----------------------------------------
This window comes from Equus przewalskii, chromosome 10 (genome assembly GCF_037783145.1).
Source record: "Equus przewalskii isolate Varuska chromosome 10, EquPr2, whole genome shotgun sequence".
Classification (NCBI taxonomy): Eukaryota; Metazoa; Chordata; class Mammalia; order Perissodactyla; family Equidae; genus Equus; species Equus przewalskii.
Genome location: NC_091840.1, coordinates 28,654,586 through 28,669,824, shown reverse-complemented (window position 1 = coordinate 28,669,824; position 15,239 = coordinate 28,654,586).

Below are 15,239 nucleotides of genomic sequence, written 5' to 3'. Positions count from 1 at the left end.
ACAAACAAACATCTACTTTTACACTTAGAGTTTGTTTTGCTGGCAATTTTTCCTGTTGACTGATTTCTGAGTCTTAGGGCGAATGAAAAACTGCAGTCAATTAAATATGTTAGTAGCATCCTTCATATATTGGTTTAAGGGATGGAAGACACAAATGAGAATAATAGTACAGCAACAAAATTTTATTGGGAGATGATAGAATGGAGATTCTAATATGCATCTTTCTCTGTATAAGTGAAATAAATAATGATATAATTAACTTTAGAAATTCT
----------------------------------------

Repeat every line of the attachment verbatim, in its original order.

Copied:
This window comes from Equus przewalskii, chromosome 10 (genome assembly GCF_037783145.1).
Source record: "Equus przewalskii isolate Varuska chromosome 10, EquPr2, whole genome shotgun sequence".
Classification (NCBI taxonomy): Eukaryota; Metazoa; Chordata; class Mammalia; order Perissodactyla; family Equidae; genus Equus; species Equus przewalskii.
Genome location: NC_091840.1, coordinates 28,654,586 through 28,669,824, shown reverse-complemented (window position 1 = coordinate 28,669,824; position 15,239 = coordinate 28,654,586).

Below are 15,239 nucleotides of genomic sequence, written 5' to 3'. Positions count from 1 at the left end.
ACAAACAAACATCTACTTTTACACTTAGAGTTTGTTTTGCTGGCAATTTTTCCTGTTGACTGATTTCTGAGTCTTAGGGCGAATGAAAAACTGCAGTCAATTAAATATGTTAGTAGCATCCTTCATATATTGGTTTAAGGGATGGAAGACACAAATGAGAATAATAGTACAGCAACAAAATTTTATTGGGAGATGATAGAATGGAGATTCTAATATGCATCTTTCTCTGTATAAGTGAAATAAATAATGATATAATTAACTTTAGAAATTCT